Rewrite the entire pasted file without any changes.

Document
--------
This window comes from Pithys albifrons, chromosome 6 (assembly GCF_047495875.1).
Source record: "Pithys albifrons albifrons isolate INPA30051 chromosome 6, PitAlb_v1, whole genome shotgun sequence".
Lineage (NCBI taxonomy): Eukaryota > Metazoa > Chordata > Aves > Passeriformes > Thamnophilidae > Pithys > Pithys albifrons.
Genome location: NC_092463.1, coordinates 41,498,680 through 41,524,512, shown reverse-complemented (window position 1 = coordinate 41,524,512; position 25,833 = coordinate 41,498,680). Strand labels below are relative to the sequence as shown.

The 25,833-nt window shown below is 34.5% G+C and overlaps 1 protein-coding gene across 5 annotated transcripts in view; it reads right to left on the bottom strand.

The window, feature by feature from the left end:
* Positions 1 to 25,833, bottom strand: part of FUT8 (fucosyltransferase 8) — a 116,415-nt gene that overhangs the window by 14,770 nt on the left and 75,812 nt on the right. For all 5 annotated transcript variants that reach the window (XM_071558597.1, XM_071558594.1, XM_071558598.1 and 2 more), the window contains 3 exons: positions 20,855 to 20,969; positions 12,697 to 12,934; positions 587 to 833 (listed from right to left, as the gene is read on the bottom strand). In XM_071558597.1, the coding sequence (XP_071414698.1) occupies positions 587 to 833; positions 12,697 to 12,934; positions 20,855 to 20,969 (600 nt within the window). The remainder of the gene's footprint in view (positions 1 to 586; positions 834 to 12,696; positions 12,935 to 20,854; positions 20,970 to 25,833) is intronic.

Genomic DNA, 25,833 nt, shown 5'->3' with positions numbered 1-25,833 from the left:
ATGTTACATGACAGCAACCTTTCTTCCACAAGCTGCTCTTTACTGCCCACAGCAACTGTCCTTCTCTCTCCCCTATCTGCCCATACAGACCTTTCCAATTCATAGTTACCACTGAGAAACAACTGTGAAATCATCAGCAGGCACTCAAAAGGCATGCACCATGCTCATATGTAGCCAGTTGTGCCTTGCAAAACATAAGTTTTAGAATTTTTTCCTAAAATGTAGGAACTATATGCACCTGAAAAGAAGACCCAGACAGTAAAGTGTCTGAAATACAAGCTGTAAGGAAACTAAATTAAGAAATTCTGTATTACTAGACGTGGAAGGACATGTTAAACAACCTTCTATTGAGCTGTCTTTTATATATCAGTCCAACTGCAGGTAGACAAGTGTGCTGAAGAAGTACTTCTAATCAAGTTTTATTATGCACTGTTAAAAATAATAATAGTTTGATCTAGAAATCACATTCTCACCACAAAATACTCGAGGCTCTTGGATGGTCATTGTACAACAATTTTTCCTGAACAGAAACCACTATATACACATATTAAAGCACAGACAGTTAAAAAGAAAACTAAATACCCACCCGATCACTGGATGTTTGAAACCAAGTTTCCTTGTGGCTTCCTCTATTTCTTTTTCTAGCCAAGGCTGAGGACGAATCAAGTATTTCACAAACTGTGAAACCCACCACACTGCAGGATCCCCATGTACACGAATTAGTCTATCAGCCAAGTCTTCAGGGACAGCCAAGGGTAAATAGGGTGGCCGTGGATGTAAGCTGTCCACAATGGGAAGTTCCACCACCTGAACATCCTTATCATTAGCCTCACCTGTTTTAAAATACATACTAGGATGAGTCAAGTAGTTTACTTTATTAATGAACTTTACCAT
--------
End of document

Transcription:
This window comes from Pithys albifrons, chromosome 6 (assembly GCF_047495875.1).
Source record: "Pithys albifrons albifrons isolate INPA30051 chromosome 6, PitAlb_v1, whole genome shotgun sequence".
Lineage (NCBI taxonomy): Eukaryota > Metazoa > Chordata > Aves > Passeriformes > Thamnophilidae > Pithys > Pithys albifrons.
Genome location: NC_092463.1, coordinates 41,498,680 through 41,524,512, shown reverse-complemented (window position 1 = coordinate 41,524,512; position 25,833 = coordinate 41,498,680). Strand labels below are relative to the sequence as shown.

The 25,833-nt window shown below is 34.5% G+C and overlaps 1 protein-coding gene across 5 annotated transcripts in view; it reads right to left on the bottom strand.

The window, feature by feature from the left end:
* Positions 1 to 25,833, bottom strand: part of FUT8 (fucosyltransferase 8) — a 116,415-nt gene that overhangs the window by 14,770 nt on the left and 75,812 nt on the right. For all 5 annotated transcript variants that reach the window (XM_071558597.1, XM_071558594.1, XM_071558598.1 and 2 more), the window contains 3 exons: positions 20,855 to 20,969; positions 12,697 to 12,934; positions 587 to 833 (listed from right to left, as the gene is read on the bottom strand). In XM_071558597.1, the coding sequence (XP_071414698.1) occupies positions 587 to 833; positions 12,697 to 12,934; positions 20,855 to 20,969 (600 nt within the window). The remainder of the gene's footprint in view (positions 1 to 586; positions 834 to 12,696; positions 12,935 to 20,854; positions 20,970 to 25,833) is intronic.

Genomic DNA, 25,833 nt, shown 5'->3' with positions numbered 1-25,833 from the left:
ATGTTACATGACAGCAACCTTTCTTCCACAAGCTGCTCTTTACTGCCCACAGCAACTGTCCTTCTCTCTCCCCTATCTGCCCATACAGACCTTTCCAATTCATAGTTACCACTGAGAAACAACTGTGAAATCATCAGCAGGCACTCAAAAGGCATGCACCATGCTCATATGTAGCCAGTTGTGCCTTGCAAAACATAAGTTTTAGAATTTTTTCCTAAAATGTAGGAACTATATGCACCTGAAAAGAAGACCCAGACAGTAAAGTGTCTGAAATACAAGCTGTAAGGAAACTAAATTAAGAAATTCTGTATTACTAGACGTGGAAGGACATGTTAAACAACCTTCTATTGAGCTGTCTTTTATATATCAGTCCAACTGCAGGTAGACAAGTGTGCTGAAGAAGTACTTCTAATCAAGTTTTATTATGCACTGTTAAAAATAATAATAGTTTGATCTAGAAATCACATTCTCACCACAAAATACTCGAGGCTCTTGGATGGTCATTGTACAACAATTTTTCCTGAACAGAAACCACTATATACACATATTAAAGCACAGACAGTTAAAAAGAAAACTAAATACCCACCCGATCACTGGATGTTTGAAACCAAGTTTCCTTGTGGCTTCCTCTATTTCTTTTTCTAGCCAAGGCTGAGGACGAATCAAGTATTTCACAAACTGTGAAACCCACCACACTGCAGGATCCCCATGTACACGAATTAGTCTATCAGCCAAGTCTTCAGGGACAGCCAAGGGTAAATAGGGTGGCCGTGGATGTAAGCTGTCCACAATGGGAAGTTCCACCACCTGAACATCCTTATCATTAGCCTCACCTGTTTTAAAATACATACTAGGATGAGTCAAGTAGTTTACTTTATTAATGAACTTTACCAT